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Triglycerides over 300

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#1
odp1979

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What's going on with this? How dangerous is it having my Tri's this high?

#2
princesslinda

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I have read that high triglycerides can increase your risk of heart disease, esp. if you are overweight and have high blood pressure to go along with it. I

f your blood sugars have been high lately, this can cause your triglycerides to be high as well. Alcohol and smoking can also contribute to higher levels, as can thyroid disorders.

My dad, not a diabetic, has pretty high triglycerides (he has a thyroid problem, too), and when he quit smoking, these #s improved quite a bit. Working in doctors' offices over the years, I have seen #s quite a bit higher than yours are. 150 or less is considered "normal" range now, though at one point, 200 or less was considered normal.

What does your doctor suggest you do to get them to a more "normal" range?

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Meds: Metformin-ER 500 mg twice daily, HCTZ 12.5 mg every other day for BP Enalapril 20 mg 1 daily (ace-inhibitor)
Diet: I eat to my meter, generally eating 75-100 carbs/day with the occasional splurge.


#3
Penny

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My Triglycerites were 285, 6 months ago. My Cholesterol is really good, and my blood pressure is very good too. My doctor said he isn't worried about the Triglycerides as sometimes it is just heredity. I worked real hard and lowered all my numbers again, except Triglycerides just went down a few numbers. I was told I might lower them more if I exercised more. I will try harder to do that now that the weather is improving. Considering how much younger you are, maybe that will work even better for you. :)
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#4
wiseguy

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What's going on with this? How dangerous is it having my Tri's this high?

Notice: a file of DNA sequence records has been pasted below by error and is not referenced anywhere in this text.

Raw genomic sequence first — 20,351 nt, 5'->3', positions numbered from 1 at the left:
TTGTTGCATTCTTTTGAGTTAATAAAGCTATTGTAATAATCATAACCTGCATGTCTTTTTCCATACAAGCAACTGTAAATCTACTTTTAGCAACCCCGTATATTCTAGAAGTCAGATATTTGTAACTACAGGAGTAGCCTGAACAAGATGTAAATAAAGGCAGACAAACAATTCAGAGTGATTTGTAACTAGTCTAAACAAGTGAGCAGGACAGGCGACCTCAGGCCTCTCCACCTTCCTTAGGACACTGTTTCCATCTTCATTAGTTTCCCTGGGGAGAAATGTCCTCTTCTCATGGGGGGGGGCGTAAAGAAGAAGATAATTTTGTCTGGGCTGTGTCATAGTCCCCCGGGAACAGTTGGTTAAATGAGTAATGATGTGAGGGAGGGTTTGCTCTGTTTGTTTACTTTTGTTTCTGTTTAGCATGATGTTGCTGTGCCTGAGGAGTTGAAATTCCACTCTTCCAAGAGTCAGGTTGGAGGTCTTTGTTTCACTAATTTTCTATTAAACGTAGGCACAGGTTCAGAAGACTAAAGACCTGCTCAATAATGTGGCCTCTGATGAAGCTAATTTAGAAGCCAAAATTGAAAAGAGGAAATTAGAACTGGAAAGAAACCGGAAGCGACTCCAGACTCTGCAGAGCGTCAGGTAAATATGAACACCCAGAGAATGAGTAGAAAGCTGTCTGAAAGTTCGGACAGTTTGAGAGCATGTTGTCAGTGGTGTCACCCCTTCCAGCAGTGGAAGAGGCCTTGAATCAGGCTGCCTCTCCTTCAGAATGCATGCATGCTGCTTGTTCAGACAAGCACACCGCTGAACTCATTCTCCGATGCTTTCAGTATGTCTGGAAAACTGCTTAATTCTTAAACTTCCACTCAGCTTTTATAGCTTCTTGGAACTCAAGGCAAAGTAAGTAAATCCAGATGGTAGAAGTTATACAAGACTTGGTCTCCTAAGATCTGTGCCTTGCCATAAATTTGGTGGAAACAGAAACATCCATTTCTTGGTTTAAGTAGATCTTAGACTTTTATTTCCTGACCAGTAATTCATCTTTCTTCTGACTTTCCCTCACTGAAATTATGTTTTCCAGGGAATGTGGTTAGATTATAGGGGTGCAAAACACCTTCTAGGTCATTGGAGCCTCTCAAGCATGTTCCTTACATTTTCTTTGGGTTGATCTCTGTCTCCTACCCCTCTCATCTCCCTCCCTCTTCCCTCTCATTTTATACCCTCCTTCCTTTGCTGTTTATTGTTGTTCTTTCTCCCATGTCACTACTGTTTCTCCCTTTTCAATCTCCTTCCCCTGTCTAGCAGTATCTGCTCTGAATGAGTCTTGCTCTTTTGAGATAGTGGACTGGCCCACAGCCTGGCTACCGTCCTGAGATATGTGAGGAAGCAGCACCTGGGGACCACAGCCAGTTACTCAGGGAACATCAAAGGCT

I really don't know exactly how dangerous high triglyceride levels are. I do know that they can be extremely high without causing any symptoms. A few month ago my triglycerides were 5,400 which was a complete shock to me. I was prescribed a combination of Gemfibrozil and Lipitor and my last test, a few weeks ago, came back at just over 300.

#5
Evermont

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The wiki on triglycerides (link) is pretty interesting. I noted that high trigs can cause pancreatitis - that would be something to avoid. There's some tips about avoiding High Fructose Corn Syrup and a bunch of other tid-bits too.

I'm focused on improving my lipid panel too. My trig was 224 last July, getting a new test next week to see where I'm at now. I should be much lower now from all the exercise and cutting back on alcohol. We shall see.

#6
BlueSky

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... How dangerous is it having my Tri's this high?

Not very, IMO. High triglycerides are associated with heart disease, but have never been shown to be an independent risk factor. Keeping triglycerides below 150 is considered desirable, but drug treatment is not warranted until they go over 500.

Normal triglyceride levels are less than 150 mg/dL. Borderline high levels are 150-199 mg/dl. High levels are 200 - 499 mg/dL, and very high triglyceride levels are greater than 500 mg/dL. For people with borderline or high triglyceride levels, treatment should emphasize weight reduction and exercise. Drugs are recommended for people with very high triglyceride levels.
Cholesterol and triglycerides - who needs to be treated?

High triglycerides are often accompanied by low HDL, which could be more problematic. Exercise, losing weight, restricting carbs and limiting aclcohol (in other words, healthy living ;) ) can often turn this around. Also be aware that the triglyceride number tends to bounce around quite a lot. You really need to test it again before coming to any conclusions.
In my humble opinion :wink:

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#7
odp1979

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Thanks for all the replies.

#8
NoraWI

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Drastically reducing the carbohydrates you consume will bring down triglycerides. There is a direct correlation.
NoraWI
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